Cleophus Smith, a Memphis sanitation worker and minister, keeps up fight for rights

Smith is one of the surviving workers whose strike brought Martin Luther King Jr. to Tennessee in 1968.
April 3, 2018
Rev. Cleophus Smith
Cleophus Smith, a sanitation worker and minister in Memphis, Tennessee. RNS photo by Karen Pulfer Focht.

Cleophus Smith was in the congregation on April 3, 1968, as Martin Luther King Jr. preached his last sermon at the Church of God in Christ headquarters in Memphis, Tennessee.

“From the speech he made, we had hope that there was going to be a brighter day ahead, ” said Smith, 75, one of two surviving sanitation workers remaining on the job who were involved in the two-month workers’ strike in 1968.

King’s last encouragement to the workers came in that final sermon. He compared their situation to the parable of the good Samaritan: “The question is not, If I stop to help this man in need, what will happen to me? The question is, If I do not stop to help the sanitation workers, what will happen to them?”

The next day, when Smith learned that King had been shot, he said, “The only thing I could think of was that all hope was gone.” But decades later he no longer feels that way.

“No, no, no, ’cause we can fight,” he said. “We’re going to keep the dream alive and we’re going to move forward.”

Smith still drives a truck five days a week to collect garbage. He spends much of the rest of his time as an associate minister of his congregation, Eternal Peace Missionary Baptist Church. To him, the continuing struggle for better working conditions is a spiritual one.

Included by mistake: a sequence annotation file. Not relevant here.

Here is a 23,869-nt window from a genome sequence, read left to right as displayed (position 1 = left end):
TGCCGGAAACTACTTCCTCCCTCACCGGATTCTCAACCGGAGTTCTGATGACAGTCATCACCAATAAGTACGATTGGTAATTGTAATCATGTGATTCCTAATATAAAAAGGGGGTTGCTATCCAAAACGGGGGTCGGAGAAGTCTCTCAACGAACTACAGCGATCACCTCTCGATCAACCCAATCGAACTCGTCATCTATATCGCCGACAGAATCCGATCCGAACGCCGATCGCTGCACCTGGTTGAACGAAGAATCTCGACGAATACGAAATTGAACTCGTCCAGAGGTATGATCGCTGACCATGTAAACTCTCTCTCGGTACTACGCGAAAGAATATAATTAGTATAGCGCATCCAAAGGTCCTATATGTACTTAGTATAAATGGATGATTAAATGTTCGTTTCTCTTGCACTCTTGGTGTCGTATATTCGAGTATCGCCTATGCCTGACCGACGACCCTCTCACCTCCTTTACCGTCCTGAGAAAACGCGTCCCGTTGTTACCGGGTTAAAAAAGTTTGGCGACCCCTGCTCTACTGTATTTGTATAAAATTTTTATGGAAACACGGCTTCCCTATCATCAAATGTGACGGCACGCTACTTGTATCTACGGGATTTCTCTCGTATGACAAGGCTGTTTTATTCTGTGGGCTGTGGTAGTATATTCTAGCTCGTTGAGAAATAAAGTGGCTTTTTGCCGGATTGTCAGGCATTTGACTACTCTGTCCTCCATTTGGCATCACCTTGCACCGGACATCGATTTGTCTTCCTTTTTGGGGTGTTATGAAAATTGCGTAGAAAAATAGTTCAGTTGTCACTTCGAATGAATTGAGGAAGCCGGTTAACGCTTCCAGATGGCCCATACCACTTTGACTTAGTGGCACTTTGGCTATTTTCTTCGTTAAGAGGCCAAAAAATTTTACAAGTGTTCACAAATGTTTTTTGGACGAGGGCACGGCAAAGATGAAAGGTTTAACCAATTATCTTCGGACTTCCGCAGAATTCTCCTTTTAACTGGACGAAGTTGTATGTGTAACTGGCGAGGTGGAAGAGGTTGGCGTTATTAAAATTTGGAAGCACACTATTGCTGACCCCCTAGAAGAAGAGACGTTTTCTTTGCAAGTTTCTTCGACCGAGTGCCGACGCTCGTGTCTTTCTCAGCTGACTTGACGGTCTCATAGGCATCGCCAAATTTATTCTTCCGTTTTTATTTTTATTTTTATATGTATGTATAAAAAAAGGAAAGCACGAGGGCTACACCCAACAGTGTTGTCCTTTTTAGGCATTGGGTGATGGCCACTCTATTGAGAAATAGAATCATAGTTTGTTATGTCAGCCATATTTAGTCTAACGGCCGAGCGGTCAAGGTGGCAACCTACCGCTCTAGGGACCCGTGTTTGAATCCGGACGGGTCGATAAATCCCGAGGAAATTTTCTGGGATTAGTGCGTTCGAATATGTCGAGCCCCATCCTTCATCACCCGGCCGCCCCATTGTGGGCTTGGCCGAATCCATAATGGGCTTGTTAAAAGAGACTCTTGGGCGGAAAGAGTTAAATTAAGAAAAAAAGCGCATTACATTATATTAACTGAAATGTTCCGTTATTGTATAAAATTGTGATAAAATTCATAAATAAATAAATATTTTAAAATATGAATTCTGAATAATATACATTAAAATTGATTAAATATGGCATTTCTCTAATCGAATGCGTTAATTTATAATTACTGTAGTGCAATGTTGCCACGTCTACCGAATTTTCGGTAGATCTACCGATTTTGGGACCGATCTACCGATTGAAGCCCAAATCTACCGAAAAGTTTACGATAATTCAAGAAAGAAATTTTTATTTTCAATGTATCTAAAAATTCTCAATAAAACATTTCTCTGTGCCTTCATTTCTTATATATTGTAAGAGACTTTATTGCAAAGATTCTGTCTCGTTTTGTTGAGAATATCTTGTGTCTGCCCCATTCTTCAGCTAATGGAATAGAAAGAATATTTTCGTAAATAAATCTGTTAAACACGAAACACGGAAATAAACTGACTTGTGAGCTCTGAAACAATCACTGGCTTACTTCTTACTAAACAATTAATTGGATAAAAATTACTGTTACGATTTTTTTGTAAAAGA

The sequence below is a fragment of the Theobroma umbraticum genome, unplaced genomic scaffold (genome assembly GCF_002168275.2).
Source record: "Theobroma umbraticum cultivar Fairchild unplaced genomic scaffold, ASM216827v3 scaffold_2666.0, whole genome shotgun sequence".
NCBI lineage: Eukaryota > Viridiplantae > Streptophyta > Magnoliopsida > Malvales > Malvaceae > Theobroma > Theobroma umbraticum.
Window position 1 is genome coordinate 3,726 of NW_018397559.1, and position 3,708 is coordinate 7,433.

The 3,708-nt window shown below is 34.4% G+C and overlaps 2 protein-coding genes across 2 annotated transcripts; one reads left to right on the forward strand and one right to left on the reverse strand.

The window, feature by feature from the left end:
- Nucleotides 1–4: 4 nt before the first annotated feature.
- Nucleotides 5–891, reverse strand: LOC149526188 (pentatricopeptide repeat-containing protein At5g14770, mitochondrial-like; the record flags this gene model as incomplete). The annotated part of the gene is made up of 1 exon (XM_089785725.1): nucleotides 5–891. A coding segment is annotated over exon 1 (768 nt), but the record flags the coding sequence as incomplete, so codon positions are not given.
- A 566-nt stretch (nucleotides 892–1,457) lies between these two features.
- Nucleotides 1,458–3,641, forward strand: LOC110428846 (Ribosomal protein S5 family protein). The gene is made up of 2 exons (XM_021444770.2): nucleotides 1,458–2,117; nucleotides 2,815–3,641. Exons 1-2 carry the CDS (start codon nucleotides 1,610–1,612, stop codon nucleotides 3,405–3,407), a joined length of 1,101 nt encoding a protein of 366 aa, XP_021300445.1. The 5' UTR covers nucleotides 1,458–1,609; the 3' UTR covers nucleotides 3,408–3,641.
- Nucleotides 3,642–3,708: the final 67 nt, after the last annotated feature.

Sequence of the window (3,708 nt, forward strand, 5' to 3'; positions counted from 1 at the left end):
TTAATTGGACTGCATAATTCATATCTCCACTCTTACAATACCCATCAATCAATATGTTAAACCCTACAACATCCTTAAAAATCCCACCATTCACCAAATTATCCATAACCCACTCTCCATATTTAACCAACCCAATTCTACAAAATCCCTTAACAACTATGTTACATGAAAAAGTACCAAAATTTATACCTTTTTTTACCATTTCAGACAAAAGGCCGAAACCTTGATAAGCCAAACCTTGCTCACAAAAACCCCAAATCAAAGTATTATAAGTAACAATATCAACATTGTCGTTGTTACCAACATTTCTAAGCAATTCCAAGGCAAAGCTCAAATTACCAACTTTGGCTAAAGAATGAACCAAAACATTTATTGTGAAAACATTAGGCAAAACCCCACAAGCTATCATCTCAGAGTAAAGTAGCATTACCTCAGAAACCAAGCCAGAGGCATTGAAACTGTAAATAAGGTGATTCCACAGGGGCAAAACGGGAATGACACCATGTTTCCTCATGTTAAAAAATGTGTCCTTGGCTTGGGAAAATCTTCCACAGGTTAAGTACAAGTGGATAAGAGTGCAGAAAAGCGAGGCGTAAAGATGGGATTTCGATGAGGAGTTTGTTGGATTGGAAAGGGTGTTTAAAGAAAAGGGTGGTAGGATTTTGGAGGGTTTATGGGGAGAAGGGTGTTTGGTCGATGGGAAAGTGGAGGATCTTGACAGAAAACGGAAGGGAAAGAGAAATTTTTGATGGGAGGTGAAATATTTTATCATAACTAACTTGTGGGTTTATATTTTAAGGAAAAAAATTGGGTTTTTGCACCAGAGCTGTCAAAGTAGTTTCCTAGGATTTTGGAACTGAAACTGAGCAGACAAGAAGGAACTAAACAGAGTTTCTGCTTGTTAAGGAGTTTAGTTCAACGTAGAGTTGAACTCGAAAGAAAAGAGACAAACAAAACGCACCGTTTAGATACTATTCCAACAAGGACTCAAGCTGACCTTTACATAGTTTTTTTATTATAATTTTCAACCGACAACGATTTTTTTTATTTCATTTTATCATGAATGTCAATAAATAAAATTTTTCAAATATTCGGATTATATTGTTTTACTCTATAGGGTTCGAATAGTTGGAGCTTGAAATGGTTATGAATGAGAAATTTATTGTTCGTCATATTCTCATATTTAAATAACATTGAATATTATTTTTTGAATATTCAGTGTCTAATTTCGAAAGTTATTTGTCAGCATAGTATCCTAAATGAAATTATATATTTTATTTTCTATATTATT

“We are fighting for the betterment of mankind, if I might put it that way,” Smith said, sitting at the American Fed­era­tion of State, County, and Muni­cipal Employees Local 1733 headquarters.

Smith started as a Memphis sanitation worker in 1967 after leaving the cotton fields of Arkansas. Smith still has an “I Am a Man” protest sign used in the rally on March 28, 1968. He remembers the day that two sanitation workers, Robert Walker and Echol Cole, died that February: “When we got the news that they had got crushed in the back of their truck, we weren’t allowed to take leave from work. We had to keep on working. We just felt like we were less than men.”

Violence broke out at the protest King led a few weeks before his death. The marchers endured water hoses, tear gas, and billy clubs, Smith recalled. He narrowly escaped getting bitten by a police dog or getting shot by an officer.

King was determined to return to Memphis and prove that a peaceful protest was possible. But he was killed by an assassin’s bullet before he could march again. Within days of King’s death, the Johnson administration pressured city officials to reach a settlement with workers, which occurred on April 16.

Over time, Smith has seen improvements. He used to only have Christmas Day and the Fourth of July off. Now he gets five weeks of vacation because of his length of service and a total of 13 holidays, including the one honoring King.

“We have all our working equipment given to us now, such as safety working shoes, safety working gloves, safety eyeglass goggles, safety helmets, uniforms,” he said.

He often changes out of his uniform and puts on church clothes to go on visits after his shift: “My passion and my ministry are evangelistic ministries, going out to the hospital or to the jails and convalescent home.”

Just last year, workers obtained a retirement plan from the city.

“I knew it wasn’t going to help me, but I was trying to help somebody else,” Smith said. “It will benefit the younger generation that’s out there now.”—Religion News Service

A version of this article, which was edited on April 23, appears in the print edition under the title “People: Cleophus Smith.”